SDR as a Police and Fire radio scanner

police-scanner-sdr

If you’ve lost interest in that DVB dongle you bought to give software defined radio a try you should bust it back out. [Harrison Sand] just finished a guide on how to use SDR to listen in on Police and Fire radio bands.

The project, which results in the crystal clear audio reception heard after the break, uses a whole lists of packages on a Windows box to access the emergency bands. SDRSharp, which has been popular with other DVB dongle hacks, handles the hardware work. In this case the dongle is a Newsky TV28T v2 module that he picked up for a few bucks. He’s also using some support programs including the Digital Speech Decoder which turns the data into audio.

We wonder how many areas this will work for. It was our understanding that law enforcement was moving to encrypted communications systems. But all we really know about it is that you can jam the system with a children’s toy.

[Read more...]

Mexican law enforcement seizes a hacked together Weed Cannon

marijuanna-cannon

Here’s an interesting hack. It’s a small pick-up truck with a Dope Cannon attached to it. Sure, it looks more like something you’d see in Syria, but this item was actually seized in Mexico where it was being used to fire 30 pound slugs of Marijuana over the border fence with the US. Usually when you fire artillery there isn’t someone on the target range trying to recover the projectile!

The device uses a PVC barrel to guide the pot-pellet as it’s propelled by compressed air. Hey, swap out the drugs for an energy drink and that sounds pretty familiar. Our qualifying entry for the 2012 Red Bull Creation Contest was an energy drink cannon which  used the same setup with a slightly smaller caliber. It makes us wonder if the drug cartel uses little parachutes like we did?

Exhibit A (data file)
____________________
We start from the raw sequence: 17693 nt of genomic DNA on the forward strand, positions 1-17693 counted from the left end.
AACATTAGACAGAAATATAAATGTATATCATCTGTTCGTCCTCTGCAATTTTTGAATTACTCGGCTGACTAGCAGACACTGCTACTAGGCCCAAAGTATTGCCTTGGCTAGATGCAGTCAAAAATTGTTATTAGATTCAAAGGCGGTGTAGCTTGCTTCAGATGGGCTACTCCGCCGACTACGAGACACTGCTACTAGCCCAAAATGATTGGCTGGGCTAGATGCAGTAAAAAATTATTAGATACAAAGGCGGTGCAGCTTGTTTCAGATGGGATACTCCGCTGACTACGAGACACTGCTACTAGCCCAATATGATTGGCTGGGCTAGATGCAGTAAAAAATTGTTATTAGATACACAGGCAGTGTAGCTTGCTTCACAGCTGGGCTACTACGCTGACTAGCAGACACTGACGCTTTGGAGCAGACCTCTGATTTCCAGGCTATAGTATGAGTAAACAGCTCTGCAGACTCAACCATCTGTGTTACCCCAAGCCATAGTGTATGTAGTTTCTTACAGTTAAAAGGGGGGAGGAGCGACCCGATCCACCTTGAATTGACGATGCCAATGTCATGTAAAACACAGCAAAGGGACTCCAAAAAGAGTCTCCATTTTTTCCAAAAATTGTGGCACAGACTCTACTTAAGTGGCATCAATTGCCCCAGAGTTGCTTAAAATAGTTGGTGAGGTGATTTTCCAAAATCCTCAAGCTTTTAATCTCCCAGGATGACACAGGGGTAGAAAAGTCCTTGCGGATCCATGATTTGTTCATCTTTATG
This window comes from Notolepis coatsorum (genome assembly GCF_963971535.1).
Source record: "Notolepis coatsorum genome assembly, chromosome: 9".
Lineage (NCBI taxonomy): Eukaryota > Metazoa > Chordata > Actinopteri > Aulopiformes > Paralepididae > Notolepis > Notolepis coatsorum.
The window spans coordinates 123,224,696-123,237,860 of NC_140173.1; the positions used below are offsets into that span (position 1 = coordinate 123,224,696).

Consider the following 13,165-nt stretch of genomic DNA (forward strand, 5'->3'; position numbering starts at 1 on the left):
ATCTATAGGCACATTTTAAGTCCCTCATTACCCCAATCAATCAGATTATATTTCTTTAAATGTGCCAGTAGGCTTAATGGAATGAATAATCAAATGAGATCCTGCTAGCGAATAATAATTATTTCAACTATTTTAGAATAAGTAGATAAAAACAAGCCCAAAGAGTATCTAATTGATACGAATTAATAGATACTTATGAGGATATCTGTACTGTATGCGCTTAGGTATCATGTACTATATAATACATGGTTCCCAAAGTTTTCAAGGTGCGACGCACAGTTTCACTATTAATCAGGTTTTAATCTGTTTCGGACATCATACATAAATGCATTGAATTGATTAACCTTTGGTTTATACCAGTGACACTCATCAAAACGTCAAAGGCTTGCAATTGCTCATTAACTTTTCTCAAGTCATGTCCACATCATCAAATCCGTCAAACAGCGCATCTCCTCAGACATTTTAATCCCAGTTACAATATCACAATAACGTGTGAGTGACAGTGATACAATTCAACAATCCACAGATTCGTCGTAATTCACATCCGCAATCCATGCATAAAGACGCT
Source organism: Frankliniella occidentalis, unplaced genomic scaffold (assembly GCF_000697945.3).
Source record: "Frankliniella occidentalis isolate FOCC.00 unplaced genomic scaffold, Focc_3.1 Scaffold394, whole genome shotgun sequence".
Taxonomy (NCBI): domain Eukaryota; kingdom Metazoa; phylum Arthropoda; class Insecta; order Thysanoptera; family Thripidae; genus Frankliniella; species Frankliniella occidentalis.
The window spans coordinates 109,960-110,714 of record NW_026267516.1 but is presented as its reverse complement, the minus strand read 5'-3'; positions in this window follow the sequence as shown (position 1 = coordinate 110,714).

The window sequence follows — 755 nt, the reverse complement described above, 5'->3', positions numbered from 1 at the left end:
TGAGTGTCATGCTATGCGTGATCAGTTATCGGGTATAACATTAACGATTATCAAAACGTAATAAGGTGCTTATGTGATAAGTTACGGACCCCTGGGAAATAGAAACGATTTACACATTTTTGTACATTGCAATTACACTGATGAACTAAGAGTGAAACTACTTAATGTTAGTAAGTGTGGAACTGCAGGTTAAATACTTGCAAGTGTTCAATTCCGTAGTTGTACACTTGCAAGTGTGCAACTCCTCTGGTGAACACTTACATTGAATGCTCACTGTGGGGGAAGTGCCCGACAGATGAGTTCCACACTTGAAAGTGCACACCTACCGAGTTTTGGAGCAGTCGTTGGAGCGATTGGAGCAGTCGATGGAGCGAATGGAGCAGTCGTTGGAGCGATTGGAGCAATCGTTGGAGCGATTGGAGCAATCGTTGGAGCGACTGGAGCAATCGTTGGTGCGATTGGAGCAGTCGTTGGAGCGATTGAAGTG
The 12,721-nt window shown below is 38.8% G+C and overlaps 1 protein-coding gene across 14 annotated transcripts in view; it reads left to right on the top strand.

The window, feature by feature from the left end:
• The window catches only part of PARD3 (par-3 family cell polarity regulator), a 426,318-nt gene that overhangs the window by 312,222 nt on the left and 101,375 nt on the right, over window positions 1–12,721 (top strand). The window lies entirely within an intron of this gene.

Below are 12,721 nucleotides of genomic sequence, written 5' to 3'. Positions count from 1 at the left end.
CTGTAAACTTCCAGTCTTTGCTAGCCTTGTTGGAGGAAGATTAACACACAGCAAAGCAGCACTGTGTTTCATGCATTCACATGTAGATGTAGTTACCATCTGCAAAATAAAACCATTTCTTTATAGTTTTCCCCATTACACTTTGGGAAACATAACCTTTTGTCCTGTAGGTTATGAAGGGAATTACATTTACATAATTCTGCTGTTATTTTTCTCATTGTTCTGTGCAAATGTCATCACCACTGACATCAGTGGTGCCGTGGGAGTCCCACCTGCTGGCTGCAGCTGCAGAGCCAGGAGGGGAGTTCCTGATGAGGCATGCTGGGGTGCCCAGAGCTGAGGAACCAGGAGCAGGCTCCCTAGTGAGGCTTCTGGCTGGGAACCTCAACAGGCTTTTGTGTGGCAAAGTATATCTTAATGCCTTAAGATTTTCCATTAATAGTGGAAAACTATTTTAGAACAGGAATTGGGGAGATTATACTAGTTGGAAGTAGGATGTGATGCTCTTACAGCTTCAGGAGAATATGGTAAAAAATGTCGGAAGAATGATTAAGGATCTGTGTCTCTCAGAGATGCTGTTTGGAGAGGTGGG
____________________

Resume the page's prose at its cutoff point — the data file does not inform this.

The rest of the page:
Doesn’t it arouse suspicion to drive something like this around town? You’d think they’d use a box truck or something similar to hide the giant gun.

[Photo Credit: AP via NY Daily News]

[via Reddit]

Tracking a stolen laptop triggers a drug bust

When then folks from the MakerShed had a laptop and iPad stolen from their vehicle in Detroit, they found out several important things.

  • The Detroit police have more important things to pursue.
  • Tracking services are awesome.
  • You never know how your adventure will end.

Luckily they were using an online backup system that offered location services as well. While many may disable these prying eyes as a matter of principle when they join, this is one scenario where you’d be happy you had it.

As it turns out, the Detroit police were fairly busy with other things and left the laptop owners to their own devices tracking the stolen goods via the internet. Some fun and interesting detective work involving Google maps, craigslist,  and backed up images ended up leading them to the stolen goods.

Once they had a physical address, the police were available to check things out… well, a few days later. When they went to the address with a search warrant… and a battering ram, they found the house lacking tenants, but containing several forms of ID, a stolen laptop, and some Marijuana meant for distribution.